Jeffrey Tessler Deutsche Börse cautious on Bitcoin and big mergers, but ready for new ventures

Blockchain technology, artificial intelligence and machine-learning are all part of the stock exchange’s growth strategy, a top manager says.
Not exactly the beachwear he had imagined.

Deutsche Börse has grown a bit more cautious as it moves through a leadership transition. The operator of the Frankfurt Stock Exchange is no longer seeking to grow through a big merger. And it has no regrets that CME beat it to the punch in launching Bitcoin futures while the German exchange studies the matter further.

But Deutsche Börse is not out for the count. The new CEO, Theodor Weimer, has a number of seasoned veterans to help him settle in, including Jeffrey Tessler, the American executive board member who heads up clients, products and core markets for the stock exchange company – businesses that account for three-quarters of Deutsche Börse’s revenue.

If everything had gone according to plan, Mr. Tessler would be enjoying retirement at his Florida home instead of wintering in his office in the Frankfurt suburbs. But hardly anything went according to plan last year for Deutsche Börse, so the former Bank of New York executive agreed to postpone his retirement for a year.

The drawn-out controversy over Carsten Kengeter’s tenure as chief executive came to an end last fall when an ongoing probe of alleged insider trading in connection with Deutsche Börse’s failed merger with the London Stock Exchange finally forced him to step down. The board appointed Mr. Weimer to take over as CEO at the beginning of the year, and asked Mr. Tessler to stay on.

To keep calm and carry on wouldn’t be enough. Jeffrey Tessler, Executive board member, Deutsche Börse

“I already canceled my flat, my bags were packed,” Mr. Tessler said in an interview with Handelsblatt. “But the resignation of Carsten Kengeter changed everything.”

Many felt that the first order of business under the new CEO would be to calm things down. But Mr. Tessler rejected the notion that this is the company’s top priority. “To keep calm and carry on wouldn’t be enough,” he said. The financial sector, like the rest of the world, is rapidly changing in what the Davos meeting called the fourth industrial revolution.

“Ideas like artificial intelligence, machine-learning and blockchain, the technology behind the cryptocurrencies, will change the world profoundly,” Mr. Tessler said. Though he was long skeptical of some of these developments, he is now working intensively on applying these concepts to the exchange business. Deutsche Börse has made initial moves into cloud computing and artificial intelligence. It has built its own digital platform and invested in blockchain technology.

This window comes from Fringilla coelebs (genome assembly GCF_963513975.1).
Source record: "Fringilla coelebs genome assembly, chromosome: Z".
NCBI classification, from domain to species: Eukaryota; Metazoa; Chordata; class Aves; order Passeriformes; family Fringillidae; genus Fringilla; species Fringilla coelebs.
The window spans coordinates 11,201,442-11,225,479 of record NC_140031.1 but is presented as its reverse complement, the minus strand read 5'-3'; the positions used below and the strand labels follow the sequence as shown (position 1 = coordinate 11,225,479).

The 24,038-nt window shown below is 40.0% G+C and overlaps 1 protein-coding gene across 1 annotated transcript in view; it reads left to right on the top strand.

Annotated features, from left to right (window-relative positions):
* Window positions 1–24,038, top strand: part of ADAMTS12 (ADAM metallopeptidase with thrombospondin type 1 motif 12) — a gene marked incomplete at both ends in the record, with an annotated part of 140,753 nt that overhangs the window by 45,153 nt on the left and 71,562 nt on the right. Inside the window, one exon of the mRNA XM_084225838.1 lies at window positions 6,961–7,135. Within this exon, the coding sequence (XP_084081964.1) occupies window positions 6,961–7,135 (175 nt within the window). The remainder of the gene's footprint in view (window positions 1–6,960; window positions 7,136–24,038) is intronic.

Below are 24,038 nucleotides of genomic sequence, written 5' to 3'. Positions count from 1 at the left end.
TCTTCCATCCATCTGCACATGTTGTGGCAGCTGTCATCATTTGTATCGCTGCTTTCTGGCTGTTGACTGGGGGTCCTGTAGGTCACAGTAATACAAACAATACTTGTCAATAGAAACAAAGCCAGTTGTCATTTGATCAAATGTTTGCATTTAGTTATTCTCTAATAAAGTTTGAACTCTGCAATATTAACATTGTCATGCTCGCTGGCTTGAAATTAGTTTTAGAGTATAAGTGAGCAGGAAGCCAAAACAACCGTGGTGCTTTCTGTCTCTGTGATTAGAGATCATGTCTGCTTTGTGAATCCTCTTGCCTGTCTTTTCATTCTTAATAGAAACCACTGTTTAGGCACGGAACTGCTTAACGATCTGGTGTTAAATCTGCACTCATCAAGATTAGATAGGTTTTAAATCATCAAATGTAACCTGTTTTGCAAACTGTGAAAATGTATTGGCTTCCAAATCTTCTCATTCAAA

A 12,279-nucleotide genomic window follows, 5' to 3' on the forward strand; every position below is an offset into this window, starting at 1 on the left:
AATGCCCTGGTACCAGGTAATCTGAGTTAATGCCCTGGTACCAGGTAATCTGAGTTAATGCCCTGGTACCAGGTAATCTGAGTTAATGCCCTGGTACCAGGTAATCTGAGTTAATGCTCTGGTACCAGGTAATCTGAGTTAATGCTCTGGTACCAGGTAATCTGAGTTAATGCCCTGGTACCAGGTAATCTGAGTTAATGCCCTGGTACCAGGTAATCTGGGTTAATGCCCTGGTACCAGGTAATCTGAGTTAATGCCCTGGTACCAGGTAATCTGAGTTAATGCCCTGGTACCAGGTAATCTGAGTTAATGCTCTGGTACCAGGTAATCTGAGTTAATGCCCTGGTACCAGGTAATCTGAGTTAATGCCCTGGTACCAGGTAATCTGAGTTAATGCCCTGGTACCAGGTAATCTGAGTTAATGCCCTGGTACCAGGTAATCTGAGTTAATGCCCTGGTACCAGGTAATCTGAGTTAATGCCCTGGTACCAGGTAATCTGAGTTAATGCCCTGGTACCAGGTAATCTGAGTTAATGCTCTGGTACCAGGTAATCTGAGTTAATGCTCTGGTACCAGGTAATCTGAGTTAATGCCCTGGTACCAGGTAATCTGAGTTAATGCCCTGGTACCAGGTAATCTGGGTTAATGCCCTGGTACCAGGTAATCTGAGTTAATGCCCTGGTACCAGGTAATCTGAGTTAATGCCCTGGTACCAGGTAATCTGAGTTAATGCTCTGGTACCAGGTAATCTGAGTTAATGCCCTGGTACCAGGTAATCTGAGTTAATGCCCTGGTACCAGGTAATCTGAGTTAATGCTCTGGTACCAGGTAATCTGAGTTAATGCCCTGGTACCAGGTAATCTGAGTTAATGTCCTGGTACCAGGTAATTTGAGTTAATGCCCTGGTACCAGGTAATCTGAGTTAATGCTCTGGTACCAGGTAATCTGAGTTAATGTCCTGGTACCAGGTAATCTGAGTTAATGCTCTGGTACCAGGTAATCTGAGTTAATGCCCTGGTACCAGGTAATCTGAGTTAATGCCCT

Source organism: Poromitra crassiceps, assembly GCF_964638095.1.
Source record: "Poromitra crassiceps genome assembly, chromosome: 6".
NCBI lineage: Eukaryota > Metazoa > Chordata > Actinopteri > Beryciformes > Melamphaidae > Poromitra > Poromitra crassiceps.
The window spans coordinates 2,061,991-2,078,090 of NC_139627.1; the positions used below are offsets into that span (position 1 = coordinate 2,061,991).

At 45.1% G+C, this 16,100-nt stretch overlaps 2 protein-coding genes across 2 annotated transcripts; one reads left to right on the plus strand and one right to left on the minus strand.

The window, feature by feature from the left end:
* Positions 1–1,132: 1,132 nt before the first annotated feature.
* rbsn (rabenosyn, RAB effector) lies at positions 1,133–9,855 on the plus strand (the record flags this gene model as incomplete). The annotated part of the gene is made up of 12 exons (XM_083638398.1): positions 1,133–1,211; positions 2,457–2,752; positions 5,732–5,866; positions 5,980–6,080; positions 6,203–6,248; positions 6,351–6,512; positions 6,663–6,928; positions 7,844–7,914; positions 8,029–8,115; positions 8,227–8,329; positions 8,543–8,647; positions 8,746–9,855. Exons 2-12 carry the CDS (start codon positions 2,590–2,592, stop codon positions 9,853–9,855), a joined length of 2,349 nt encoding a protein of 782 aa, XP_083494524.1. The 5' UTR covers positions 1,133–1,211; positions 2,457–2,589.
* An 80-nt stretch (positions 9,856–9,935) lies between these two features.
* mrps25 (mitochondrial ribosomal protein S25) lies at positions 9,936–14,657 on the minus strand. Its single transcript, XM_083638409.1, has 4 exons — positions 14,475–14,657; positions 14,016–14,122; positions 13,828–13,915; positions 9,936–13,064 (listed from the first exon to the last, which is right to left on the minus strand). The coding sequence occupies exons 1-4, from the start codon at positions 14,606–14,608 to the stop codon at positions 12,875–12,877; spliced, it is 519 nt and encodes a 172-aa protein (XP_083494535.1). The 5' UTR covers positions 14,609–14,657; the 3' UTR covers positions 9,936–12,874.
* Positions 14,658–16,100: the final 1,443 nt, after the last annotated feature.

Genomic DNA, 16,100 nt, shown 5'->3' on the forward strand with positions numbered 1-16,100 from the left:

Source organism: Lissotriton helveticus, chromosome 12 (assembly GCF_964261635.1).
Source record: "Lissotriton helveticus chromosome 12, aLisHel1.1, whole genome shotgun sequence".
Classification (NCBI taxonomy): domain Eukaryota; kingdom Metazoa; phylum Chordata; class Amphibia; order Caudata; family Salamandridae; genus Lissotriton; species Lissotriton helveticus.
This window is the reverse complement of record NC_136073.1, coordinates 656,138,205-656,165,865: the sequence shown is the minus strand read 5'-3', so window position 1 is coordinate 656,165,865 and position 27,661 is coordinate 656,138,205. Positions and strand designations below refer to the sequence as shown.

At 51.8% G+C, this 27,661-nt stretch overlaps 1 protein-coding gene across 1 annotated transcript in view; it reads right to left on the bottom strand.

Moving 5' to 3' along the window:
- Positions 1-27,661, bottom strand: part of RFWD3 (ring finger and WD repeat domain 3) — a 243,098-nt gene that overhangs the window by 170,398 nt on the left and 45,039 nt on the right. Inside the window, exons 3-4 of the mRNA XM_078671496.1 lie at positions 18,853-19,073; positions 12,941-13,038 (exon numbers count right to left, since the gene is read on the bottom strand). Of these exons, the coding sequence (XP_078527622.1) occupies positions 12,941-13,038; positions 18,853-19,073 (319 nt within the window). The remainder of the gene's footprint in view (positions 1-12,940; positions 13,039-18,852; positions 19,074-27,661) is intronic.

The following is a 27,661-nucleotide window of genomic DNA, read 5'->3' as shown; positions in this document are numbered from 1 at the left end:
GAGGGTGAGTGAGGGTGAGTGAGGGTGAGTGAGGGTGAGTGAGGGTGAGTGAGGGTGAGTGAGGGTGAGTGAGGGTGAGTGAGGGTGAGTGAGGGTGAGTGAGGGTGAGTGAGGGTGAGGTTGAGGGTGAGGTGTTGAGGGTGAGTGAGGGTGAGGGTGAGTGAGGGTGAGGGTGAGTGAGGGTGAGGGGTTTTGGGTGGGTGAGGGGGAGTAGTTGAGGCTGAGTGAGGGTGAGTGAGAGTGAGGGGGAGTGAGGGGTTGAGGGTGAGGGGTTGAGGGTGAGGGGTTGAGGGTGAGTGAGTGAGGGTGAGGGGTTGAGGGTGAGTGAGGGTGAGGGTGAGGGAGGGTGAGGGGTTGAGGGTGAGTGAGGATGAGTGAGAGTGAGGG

The company announced Monday it would work with financial management firm HQLAX to develop a blockchain-based system for securities lending on the Corda platform of startup R3. This not only illustrated the company’s ambition to incorporate new technologies but also its willingness to do so in increments through partnerships and small acquisitions, rather than by pursuing a mega-merger.

“With modern technology, you’re not dependent on mergers to grow your business,” Mr. Tessler said. It’s possible to build common platforms without merging the companies. A prime example, he said, is the Target2-Securities system launched last year by the national central banks for securities settlement in central bank money.

By the same token, however, Deutsche Börse is not unhappy that US-based CME became the first in December to launch a Bitcoin futures product. Bitcoin is so volatile – it plunged from a peak of more than $19,000 to $6,000 – that a certain amount of caution is justified, he suggested.

“Before my area moves into a field that is so volatile, we have to be sure that we understand all the characteristics that move those products,” Mr. Tessler said. The company has formed a team to look at the issue and determine what clients want. “We don’t see tremendous pressure from our clients to develop products relating to cryptocurrencies.”

As Monday’s announcement of new securities lending project demonstrated, however, the blockchain technology itself – use of a distributed ledger platform to track transactions – is interesting for the company. In addition, Deutsche Börse is interested in expanding its data business. Mr. Tessler acknowledges that it is a competitive business but feels the company has an edge.

“We are the only company in the world that has a trading platform, a clearing house and a settlement and custody platform,” said the American executive, who is also chairman of Deutsche Börse’s settlement and custody subsidiary, Clearstream.

Likewise, the company’s Eurex clearing house plans to grow its business by getting a bigger share of the OTC swaps business currently monopolized by Britain’s LCH. That market, with $270 trillion in nominal value, is enormous and grew by another third last year, Mr. Tessler observed. “These figures demonstrate that we could grow significantly if we obtain market share in that business,” he said.

In short, Mr. Tessler has much to keep him busy in a year he thought would be the beginning of a sunny retirement. “My retirement plan was to never wear long pants again,” he joked. Instead, he is working full time this year in Frankfurt and for next year has committed to working part-time as consultant and board chair for Clearstream. “So I won’t be in short trousers in Florida all year,” he said. “I will put on a suit once in a while.”

Handelsblatt reporters Andreas Kröner and Michael Maisch conducted the interview in Frankfurt. Darrell Delamaide is a writer and editor for Handelsblatt Global in Washington, DC. To contact the author: [email protected].